Not only is “The New Mutants” the final piece to the Fox/‘X-Men’ universe puzzle (mainly because of its two-year delay), but the film also marks one of the most diverse and inclusive films in the 20-year-old Marvel franchise, with its LGBTQ+ themes and multi-racial cast. Obviously, that’s something that director Josh Boone wanted to emphasize in his film. But in a recent interview with io9, the director has made some unfortunate statements in response to some casting criticisms. In addition, Boone has also taken the time out to lob disapproval at a recent blockbuster feature, “Star Wars: The Rise of Skywalker,” about its LGBTQ+ moment.

READ MORE: Josh Boone Details How Fox-Disney Merger Affected ‘The New Mutants’ & How Movies Are “An Essential Service” [Interview]

Let’s tackle the ‘Rise of Skywalker’ comment, first. Boone was speaking to TooFab recently about “The New Mutants” and its inclusion of a romantic subplot between two of the female characters. And in discussing the representation in his film, he took the time to criticize Lucasfilm’s most recent “Star Wars” feature.

He began by calling the lesbian kiss between two nameless characters in the film “the most embarrassing” example of queer representation. He added, “It was just somebody in the background and [the filmmakers] were like, ‘We’ll put out articles as if this is something you should pay attention to.’”

Of course, he’s not the first to comment on the scene in the film, which was hyped up before ‘Rise of Skywalker’ was released. The moment is a “blink-and-you’ll-miss-it” scene that many thought was thrown in as a token gesture with no real meaning.

READ MORE: Josh Boone Spoke With Sacha Baron Cohen About Playing Warlock In ‘New Mutants’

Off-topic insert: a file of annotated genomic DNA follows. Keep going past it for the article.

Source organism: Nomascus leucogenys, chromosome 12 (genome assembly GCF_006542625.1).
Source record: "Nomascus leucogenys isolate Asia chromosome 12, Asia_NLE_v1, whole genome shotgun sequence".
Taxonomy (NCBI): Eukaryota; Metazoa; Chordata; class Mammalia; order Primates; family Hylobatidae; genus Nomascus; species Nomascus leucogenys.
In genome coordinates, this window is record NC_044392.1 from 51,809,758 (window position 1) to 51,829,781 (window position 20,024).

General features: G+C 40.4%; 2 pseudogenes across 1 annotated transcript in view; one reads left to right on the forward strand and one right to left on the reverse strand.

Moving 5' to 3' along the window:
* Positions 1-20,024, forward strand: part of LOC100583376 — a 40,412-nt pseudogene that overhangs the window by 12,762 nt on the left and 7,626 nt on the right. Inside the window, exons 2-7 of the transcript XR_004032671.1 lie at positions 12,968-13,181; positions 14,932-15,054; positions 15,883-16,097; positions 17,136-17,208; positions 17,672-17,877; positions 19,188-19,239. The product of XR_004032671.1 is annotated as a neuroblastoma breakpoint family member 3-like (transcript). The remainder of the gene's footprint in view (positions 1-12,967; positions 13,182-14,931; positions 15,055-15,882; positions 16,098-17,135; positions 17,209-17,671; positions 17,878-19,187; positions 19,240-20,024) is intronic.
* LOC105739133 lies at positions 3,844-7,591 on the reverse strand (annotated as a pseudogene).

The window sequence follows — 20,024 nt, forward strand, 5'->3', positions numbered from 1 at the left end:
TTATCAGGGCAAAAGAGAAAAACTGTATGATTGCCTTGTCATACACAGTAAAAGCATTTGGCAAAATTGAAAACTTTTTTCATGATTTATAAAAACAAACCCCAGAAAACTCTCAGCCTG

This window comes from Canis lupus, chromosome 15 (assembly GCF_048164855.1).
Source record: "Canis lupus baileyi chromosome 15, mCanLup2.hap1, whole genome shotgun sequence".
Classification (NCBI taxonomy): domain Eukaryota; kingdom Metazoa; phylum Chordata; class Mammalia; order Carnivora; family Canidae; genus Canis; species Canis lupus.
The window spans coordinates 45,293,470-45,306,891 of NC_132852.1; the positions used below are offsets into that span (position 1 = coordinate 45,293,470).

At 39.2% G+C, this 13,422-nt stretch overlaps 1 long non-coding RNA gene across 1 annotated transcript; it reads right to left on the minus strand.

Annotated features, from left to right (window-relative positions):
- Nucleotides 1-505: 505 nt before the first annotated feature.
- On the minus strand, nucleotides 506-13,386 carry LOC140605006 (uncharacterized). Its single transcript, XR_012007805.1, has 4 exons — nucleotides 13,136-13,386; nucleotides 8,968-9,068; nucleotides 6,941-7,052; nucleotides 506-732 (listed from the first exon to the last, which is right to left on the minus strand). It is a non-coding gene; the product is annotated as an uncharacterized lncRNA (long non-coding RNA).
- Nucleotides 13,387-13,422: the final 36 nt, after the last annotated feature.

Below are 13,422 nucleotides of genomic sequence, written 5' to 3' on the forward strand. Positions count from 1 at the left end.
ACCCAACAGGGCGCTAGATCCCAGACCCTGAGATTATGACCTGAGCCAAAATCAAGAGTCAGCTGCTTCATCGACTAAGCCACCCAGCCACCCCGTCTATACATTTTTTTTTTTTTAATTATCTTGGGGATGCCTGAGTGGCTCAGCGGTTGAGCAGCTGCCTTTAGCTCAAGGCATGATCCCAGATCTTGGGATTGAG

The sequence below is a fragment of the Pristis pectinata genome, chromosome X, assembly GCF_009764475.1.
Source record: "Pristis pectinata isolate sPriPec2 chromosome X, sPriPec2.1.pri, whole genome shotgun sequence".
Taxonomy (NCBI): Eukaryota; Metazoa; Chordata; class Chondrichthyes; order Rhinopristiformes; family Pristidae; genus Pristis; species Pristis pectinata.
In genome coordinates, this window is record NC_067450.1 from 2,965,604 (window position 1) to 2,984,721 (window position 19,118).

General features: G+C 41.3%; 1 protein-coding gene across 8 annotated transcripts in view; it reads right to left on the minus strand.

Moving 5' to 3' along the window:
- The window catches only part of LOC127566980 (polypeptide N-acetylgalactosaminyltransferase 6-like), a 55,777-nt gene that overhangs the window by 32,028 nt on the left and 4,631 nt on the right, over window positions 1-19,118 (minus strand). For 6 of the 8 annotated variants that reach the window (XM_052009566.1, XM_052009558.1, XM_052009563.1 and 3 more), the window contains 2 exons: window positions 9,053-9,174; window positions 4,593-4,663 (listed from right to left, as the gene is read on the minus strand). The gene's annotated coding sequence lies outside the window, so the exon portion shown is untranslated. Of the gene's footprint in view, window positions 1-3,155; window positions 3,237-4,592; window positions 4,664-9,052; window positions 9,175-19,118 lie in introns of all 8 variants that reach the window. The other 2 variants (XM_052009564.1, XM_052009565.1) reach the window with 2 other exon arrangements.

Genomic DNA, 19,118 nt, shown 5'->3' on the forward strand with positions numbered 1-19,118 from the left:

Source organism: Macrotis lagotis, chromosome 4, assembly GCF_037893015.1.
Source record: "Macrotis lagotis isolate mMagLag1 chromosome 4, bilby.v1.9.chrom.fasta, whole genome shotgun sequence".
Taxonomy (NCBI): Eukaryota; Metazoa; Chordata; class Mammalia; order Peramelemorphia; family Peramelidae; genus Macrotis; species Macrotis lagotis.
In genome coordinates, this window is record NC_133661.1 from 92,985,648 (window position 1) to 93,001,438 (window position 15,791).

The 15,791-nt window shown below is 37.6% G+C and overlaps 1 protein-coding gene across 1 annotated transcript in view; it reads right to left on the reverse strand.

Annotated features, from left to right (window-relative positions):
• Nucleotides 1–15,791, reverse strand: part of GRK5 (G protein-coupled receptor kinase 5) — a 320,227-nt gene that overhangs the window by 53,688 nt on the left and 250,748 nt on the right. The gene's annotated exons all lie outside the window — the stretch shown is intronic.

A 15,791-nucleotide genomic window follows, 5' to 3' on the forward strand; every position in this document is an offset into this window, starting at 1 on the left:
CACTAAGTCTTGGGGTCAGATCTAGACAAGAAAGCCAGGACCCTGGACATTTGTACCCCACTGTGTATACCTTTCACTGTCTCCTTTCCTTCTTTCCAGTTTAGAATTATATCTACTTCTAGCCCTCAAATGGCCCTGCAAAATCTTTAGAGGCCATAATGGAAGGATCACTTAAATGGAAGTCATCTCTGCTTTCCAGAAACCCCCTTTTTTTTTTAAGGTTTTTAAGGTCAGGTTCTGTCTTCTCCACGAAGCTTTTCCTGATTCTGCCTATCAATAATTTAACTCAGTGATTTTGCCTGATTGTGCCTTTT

But when it comes to diversity in the cast, Boone has come under fire due to his comments about why he cast actor Henry Zaga as Brazilian hero, Sunspot.” In the comics, Sunspot is shown to be Brazilian but portrayed with dark skin. And Zaga, though a fine actor, is much more light-skinned and many see that as an example of colorism, where people are discriminated against because of their skin tone. Boone doesn’t fight back against those claims but does defend the casting.

“You won’t have any argument from me,” he said. “It’s like my thing was my goal was to cast a real Brazilian and I saw 300 of myself black, brown, lighter-skinned. I saw every shade of the sun.”

He added, “My goal was to find the best actor who, because they’ve done so little work, was at least the closest to kind of what I saw in my head for the character. There was nobody who hold a candle to Henry. It’s like maybe if Henry didn’t exist, I would have found somebody who was darker skinned who exemplified what I needed. But it was never about the color of their skin for me.”

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When pressed about the anti-Black racism that is prevelant in Brazil, Boone said, “I didn’t care so much about the racism I’ve heard about in Brazil, about light-skinned versus dark-skinned. To me, it was I wanted to represent Brazil in a positive way and I wanted to find somebody who seems like he could look like a guy who’s had the silver spoon in his mouth, who has like a really rich dad and [Henry] just exemplified all these things.”

Obviously, this response isn’t the ideal way to defend against colorism claims, but Boone does his best to explain why Zaga was cast in a role that people have been concerned about since the news was announced years ago. We’ll just have to see if Zaga’s portrayal of the character is enough to win over fans when “The New Mutants” arrives in theaters Friday.